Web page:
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Bidding opens for East Sooke fire hall building

East Sooke’s new fire hall is moving closer to reality now that the Capital Regional District has issued a call for construction bids. Plans for the 7,200-square-foot building follow a successful April 2013 referendum to permit borrowing of up to $2.
East Sooke fire hall.jpg
Plans for the 7,200-square-foot East Sooke fire hall call for bays for four fire trucks and room for other vehicles.

East Sooke’s new fire hall is moving closer to reality now that the Capital Regional District has issued a call for construction bids.

Plans for the 7,200-square-foot building follow a successful April 2013 referendum to permit borrowing of up to $2.12 million to construct the new larger hall.

The existing cramped hall on Coppermine Road will be used until the new one opens, expected in 2015, Ben Martin, CRD fire hall project manager, said Monday.

Bids close April 14. It’s expected to take about 10 months to construct the building on East Sooke Road between Raglan Place and Covina Drive, he said.

Proposed East Sooke fire hall location

The new hall will be a pre-engineered steel building, with full-height bays for four fire trucks and room for additional vehicles as well, providing space for future growth if needed, Martin said.

This will be a post-disaster building and will be the community’s emergency operations centre. Other features include a hose tower, training room, offices and building service rooms, and a free-standing diesel storage tank of about 4,220 litres.

The CRD started working with the East Sooke Fire Protection and Emergency Response Service Commission four years prior to the referendum.

Depending on final figures, the project is expected to cost taxpayers about $263 per average household. The loan is to be paid back over 15 years.

When the original hall was built in 1985, East Sooke’s population was 550. By 2012, it had increased to 1,750.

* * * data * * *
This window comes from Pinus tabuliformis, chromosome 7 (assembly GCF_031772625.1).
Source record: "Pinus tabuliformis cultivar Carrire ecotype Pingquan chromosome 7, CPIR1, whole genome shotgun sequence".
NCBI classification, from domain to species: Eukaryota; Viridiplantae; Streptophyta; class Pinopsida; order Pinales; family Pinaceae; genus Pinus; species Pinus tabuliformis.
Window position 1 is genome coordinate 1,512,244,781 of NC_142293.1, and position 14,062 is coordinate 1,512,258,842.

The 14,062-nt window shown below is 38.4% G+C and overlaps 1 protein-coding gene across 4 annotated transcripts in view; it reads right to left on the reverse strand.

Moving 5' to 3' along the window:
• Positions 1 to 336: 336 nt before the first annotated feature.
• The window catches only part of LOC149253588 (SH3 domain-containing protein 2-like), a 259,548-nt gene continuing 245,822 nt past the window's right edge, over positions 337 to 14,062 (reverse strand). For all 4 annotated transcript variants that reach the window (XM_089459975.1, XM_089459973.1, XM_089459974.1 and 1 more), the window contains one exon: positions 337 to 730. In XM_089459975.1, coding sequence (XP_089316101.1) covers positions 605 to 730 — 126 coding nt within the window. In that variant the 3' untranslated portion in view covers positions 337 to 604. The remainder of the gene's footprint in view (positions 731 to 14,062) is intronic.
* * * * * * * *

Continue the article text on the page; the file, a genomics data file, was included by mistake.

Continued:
This project follows a 2008 assessment of the old building, determined to be “significantly below standard.” It was too old, too small and it wouldn’t be worthwhile rebuilding the existing hall, said architects and engineers who examined the hall.

The East Sooke Volunteer Fire Department’s website states, “We have now outgrown our fire hall and space is extremely limited. The building does not meet seismic standards required for today’s emergency response buildings.”

The hall’s three apparatus bays are not long enough, meaning that trucks have to be shortened, at a cost, to fit, the department said.

Mike Hicks, Juan de Fuca electoral area director, said that under current fire safety standards, “the old building couldn’t cut it.”

With interest rates and construction costs low, this is the best time to build a new hall, he said.

It’s too soon to say what will happen with the old hall, but Hicks would like to see it used as a community centre for East Sooke.

The East Sooke hall is the latest of several new fire halls in the region. A new hall on North Galiano Island will be finished in about two months, and another in Central Saanich. A $27.3-million CFB Esquimalt fire hall and high-tech, state-of-the-art emergency centre opened on Esquimalt Road in 2013.

cjwilson@timescolonist.com